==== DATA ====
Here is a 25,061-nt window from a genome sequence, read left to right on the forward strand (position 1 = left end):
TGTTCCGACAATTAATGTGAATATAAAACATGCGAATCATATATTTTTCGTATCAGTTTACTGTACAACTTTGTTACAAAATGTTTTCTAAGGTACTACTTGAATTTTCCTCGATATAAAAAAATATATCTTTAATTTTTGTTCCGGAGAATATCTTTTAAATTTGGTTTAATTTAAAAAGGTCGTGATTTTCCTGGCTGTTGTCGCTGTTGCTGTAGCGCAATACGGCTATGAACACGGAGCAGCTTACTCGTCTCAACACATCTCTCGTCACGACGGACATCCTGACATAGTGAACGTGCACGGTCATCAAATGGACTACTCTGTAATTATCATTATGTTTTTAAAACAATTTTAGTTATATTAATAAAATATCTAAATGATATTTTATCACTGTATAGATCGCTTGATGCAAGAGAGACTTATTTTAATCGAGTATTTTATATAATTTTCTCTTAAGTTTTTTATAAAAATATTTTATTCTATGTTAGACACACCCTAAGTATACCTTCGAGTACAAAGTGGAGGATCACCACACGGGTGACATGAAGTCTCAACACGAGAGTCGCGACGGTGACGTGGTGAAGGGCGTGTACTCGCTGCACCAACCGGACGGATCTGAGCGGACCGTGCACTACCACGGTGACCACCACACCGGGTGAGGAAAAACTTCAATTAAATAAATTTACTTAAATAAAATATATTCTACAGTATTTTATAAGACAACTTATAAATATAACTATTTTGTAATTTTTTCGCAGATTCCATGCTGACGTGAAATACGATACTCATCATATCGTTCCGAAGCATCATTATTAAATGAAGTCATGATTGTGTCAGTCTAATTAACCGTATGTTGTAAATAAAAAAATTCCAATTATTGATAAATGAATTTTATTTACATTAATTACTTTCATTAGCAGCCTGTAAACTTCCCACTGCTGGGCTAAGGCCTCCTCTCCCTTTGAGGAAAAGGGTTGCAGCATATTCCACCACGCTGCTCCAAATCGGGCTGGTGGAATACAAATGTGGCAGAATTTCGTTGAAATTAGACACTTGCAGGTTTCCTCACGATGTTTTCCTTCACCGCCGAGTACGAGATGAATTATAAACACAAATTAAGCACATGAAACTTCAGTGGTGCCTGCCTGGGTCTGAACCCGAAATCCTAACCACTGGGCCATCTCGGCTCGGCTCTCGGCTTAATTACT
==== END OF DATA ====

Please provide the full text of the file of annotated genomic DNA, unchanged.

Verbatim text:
Here is a 25,061-nt window from a genome sequence, read left to right on the forward strand (position 1 = left end):
TGTTCCGACAATTAATGTGAATATAAAACATGCGAATCATATATTTTTCGTATCAGTTTACTGTACAACTTTGTTACAAAATGTTTTCTAAGGTACTACTTGAATTTTCCTCGATATAAAAAAATATATCTTTAATTTTTGTTCCGGAGAATATCTTTTAAATTTGGTTTAATTTAAAAAGGTCGTGATTTTCCTGGCTGTTGTCGCTGTTGCTGTAGCGCAATACGGCTATGAACACGGAGCAGCTTACTCGTCTCAACACATCTCTCGTCACGACGGACATCCTGACATAGTGAACGTGCACGGTCATCAAATGGACTACTCTGTAATTATCATTATGTTTTTAAAACAATTTTAGTTATATTAATAAAATATCTAAATGATATTTTATCACTGTATAGATCGCTTGATGCAAGAGAGACTTATTTTAATCGAGTATTTTATATAATTTTCTCTTAAGTTTTTTATAAAAATATTTTATTCTATGTTAGACACACCCTAAGTATACCTTCGAGTACAAAGTGGAGGATCACCACACGGGTGACATGAAGTCTCAACACGAGAGTCGCGACGGTGACGTGGTGAAGGGCGTGTACTCGCTGCACCAACCGGACGGATCTGAGCGGACCGTGCACTACCACGGTGACCACCACACCGGGTGAGGAAAAACTTCAATTAAATAAATTTACTTAAATAAAATATATTCTACAGTATTTTATAAGACAACTTATAAATATAACTATTTTGTAATTTTTTCGCAGATTCCATGCTGACGTGAAATACGATACTCATCATATCGTTCCGAAGCATCATTATTAAATGAAGTCATGATTGTGTCAGTCTAATTAACCGTATGTTGTAAATAAAAAAATTCCAATTATTGATAAATGAATTTTATTTACATTAATTACTTTCATTAGCAGCCTGTAAACTTCCCACTGCTGGGCTAAGGCCTCCTCTCCCTTTGAGGAAAAGGGTTGCAGCATATTCCACCACGCTGCTCCAAATCGGGCTGGTGGAATACAAATGTGGCAGAATTTCGTTGAAATTAGACACTTGCAGGTTTCCTCACGATGTTTTCCTTCACCGCCGAGTACGAGATGAATTATAAACACAAATTAAGCACATGAAACTTCAGTGGTGCCTGCCTGGGTCTGAACCCGAAATCCTAACCACTGGGCCATCTCGGCTCGGCTCTCGGCTTAATTACT